Bernadette Casey, the creative director of Usedfully, a textile reuse programme based in Wellington, says it’s vital we make changes to how we use clothing, as “around 80 percent of the world’s drinking water is contaminated with plastic and about 30 percent of that is from clothing fibres”.

In Auckland alone, research organisation Scion found that textiles made up 87 percent of micro particles found in the region. Clothing is one of our major sources of micro-plastic pollution.

“When we wash our synthetic clothing it sheds thousands of fine filaments,” says Bernadette.

“Unlike plastic bags or drink bottles that have to wash around and break down in order to enter the food chain, [with] synthetic clothing the filaments are already super fine and get washed straight from our washing machines out into wastewater and into the sea.”

In her 2006 song ‘Freakum Dress’, Beyonce described the aforementioned dress as “short and backless”. As to whether there’s any reason that a sustainable dress couldn’t also be short, backless, low-cut or strapless, Bernadette says “absolutely not!”.

So while there are certainly constraints when it comes to the materials that go into making an ethical garment, “the silhouette and structure of a garment isn’t an issue when it comes to sustainability”, says Bernadette. There’s no reason these clothes need to look quite so monotonous.

Hana Pera Aoke (Ngaati Hinerangi, Ngaati Mahuta, Tainui/Waikato), an artist who runs Kei te pai Press, believes there is an intrinsic power to this kind of dressing. “It’s incredibly important; being able to wear a piece of clothing that is colourful, is sexy, makes you feel good, uses different kinds of fabrics, is interesting to look at.”

“Sometimes you just want to look like a hoe and that’s okay.”

Fashion is an outlet that allows people to express themselves. It articulates collective political moods and cultural expression and celebrates bodies and personal identities. This is especially true given the significance of flamboyant dress in queer communities, or the influence that the style of Rihanna or SZA has on the dress choices of young Māori, or Pasifika and other immigrant communities. Celebrations of vibrant gender, sexuality and ethnicity identities have been at the forefront of the conversation in 2020, and these linen basics don’t seem to reflect that.

Pera Aoke thinks local ethical fashion tends to exclude brown or non-cisgender bodies  – not just through design, but through the limited size range: “A lot of New Zealand designers don’t do bigger sizing, they only go maybe to a size 14.”

Sapati Apa-Fepulea’i, aka Disciple Pati, a Samoan performance artist based in South Auckland, is a fan of clothes that “show [her] assets”, she says. “I would describe my style as very pink, very barbie, very girly.

“When I wear the clothes that I wear, I feel empowered. I feel like I’m in charge, I’m in control of my body and I feel like nobody else can tell me what to do with my body.”

All of this isn’t to say that people from these communities always want to dress in body-revealing mini-dresses, or that we don’t also enjoy wearing neutral-coloured, minimalist prairie dresses. Definitely not. But when our ethical fashion industry disregards the political implications of dressing flamboyantly and showing skin, it runs the risk of alienating people whose identities are intrinsically linked to dressing this way.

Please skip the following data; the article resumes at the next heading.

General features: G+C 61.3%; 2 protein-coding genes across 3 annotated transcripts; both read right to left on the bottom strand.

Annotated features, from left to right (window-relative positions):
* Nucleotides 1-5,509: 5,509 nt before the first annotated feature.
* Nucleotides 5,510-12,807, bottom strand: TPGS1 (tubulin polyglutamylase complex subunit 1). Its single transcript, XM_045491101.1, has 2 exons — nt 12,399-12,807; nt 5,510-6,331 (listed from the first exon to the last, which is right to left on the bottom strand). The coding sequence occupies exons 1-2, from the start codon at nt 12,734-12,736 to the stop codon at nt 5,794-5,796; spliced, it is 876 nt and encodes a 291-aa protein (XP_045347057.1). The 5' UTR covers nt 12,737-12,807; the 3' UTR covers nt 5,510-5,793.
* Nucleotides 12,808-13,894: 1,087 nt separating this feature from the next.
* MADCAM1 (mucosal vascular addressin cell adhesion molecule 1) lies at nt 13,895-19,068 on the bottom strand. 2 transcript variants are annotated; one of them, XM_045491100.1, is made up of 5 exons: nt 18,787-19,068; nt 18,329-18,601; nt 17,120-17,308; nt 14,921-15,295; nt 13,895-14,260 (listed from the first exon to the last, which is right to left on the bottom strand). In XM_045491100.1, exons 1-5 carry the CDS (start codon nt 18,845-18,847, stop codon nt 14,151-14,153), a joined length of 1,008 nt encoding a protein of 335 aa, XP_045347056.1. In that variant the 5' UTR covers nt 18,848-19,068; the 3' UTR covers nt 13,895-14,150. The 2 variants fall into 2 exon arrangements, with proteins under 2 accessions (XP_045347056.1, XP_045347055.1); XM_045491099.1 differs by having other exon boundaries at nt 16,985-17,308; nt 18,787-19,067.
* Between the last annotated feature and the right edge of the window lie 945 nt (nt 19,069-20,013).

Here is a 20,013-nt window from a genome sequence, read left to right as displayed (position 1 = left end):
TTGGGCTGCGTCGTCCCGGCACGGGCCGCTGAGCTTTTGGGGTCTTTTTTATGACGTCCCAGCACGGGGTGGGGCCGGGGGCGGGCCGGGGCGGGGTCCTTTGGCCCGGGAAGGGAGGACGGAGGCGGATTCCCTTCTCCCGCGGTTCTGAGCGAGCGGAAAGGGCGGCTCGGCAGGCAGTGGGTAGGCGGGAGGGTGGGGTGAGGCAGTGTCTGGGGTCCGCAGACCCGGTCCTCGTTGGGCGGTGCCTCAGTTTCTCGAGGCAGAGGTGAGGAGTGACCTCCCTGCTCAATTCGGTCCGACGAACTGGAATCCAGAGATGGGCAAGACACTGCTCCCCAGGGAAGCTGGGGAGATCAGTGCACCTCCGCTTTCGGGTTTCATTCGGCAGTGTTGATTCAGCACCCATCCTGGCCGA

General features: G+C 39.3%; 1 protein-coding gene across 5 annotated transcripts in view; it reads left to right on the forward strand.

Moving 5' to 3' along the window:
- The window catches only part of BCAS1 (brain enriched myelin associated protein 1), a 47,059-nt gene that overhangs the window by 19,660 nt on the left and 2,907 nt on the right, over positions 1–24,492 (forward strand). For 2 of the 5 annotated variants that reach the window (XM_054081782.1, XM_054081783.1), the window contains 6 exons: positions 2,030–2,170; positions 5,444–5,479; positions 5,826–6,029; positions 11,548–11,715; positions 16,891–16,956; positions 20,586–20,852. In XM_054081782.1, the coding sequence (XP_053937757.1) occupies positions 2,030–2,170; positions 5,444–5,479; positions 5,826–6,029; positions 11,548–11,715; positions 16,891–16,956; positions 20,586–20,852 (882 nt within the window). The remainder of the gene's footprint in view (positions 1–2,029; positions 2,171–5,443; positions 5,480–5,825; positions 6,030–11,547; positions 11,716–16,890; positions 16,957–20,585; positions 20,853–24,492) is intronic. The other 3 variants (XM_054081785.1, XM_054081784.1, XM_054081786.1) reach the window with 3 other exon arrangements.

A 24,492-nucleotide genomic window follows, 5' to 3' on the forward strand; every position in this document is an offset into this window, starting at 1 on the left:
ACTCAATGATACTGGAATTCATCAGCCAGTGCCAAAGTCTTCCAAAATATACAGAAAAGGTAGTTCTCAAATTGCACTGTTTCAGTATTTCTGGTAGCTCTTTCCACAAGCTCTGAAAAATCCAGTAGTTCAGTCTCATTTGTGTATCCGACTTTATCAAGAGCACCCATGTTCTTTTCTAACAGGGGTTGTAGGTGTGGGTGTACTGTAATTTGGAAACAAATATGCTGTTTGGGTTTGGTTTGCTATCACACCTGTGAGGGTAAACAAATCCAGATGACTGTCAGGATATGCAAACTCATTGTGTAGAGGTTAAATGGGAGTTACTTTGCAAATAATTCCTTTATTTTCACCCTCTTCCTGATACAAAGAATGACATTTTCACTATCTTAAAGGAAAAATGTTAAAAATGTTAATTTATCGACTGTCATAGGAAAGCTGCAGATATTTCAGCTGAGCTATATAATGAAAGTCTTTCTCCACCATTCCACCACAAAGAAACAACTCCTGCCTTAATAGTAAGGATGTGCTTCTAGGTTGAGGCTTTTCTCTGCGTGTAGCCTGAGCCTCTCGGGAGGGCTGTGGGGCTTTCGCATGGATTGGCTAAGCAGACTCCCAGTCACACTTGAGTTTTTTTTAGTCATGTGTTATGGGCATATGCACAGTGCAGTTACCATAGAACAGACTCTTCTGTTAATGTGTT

“These fashion cultures exist, I think it’s just a matter of having designers who come from those spaces or even designers just listening to those groups of people and understanding what that looks like and how that can be empowering for us,” says Sapati.

We’re not going to solve global warming and widening inequality through conscious consumption when we have a global system that relies on perpetual growth, at the expense of the planet and human lives. A real ethical version of fashion would mean an entire transformation of this taken-for-granted system.

In the meantime, though, while we fight to overhaul it, it’s definitely not a bad idea to shop ethically.

“Like any relatively niche movement that’s growing but is still relatively small compared to the whole fashion market, there are massive gaps in offering that need to be filled – and definitely sexy sustainable clothing is one of them,” says Courtney of Well Made Clothes.

There are of course alternatives to buying from ethical brands; buying vintage, clothes swapping, reworking clothing or, best of all, re-wearing what you already own.

But, if we want to see a wider uptake of conscious fashion, designers need to include everyone. Rather than allowing huge numbers of people to feel excluded by what’s available, sustainable fashion needs to be a place where people of all backgrounds and sartorial persuasions feel at home. If there are no real sustainable choices for those of us who want to go out in a flamboyant party dress, then you’re leaving us with little choice than to turn to fast-fashion options to fulfil our sexy-party-dress desires.

“We all want to do our part to have a smaller eco footprint, so I definitely think we should be kept in that conversation around what ethical wear looks like,” says Sapati aka Disciple Pati. “Sluts wanna be ethical too.”

Creativity, evocative visual storytelling and good journalism come at a price. Support our work and join the Ensemble membership program
No items found.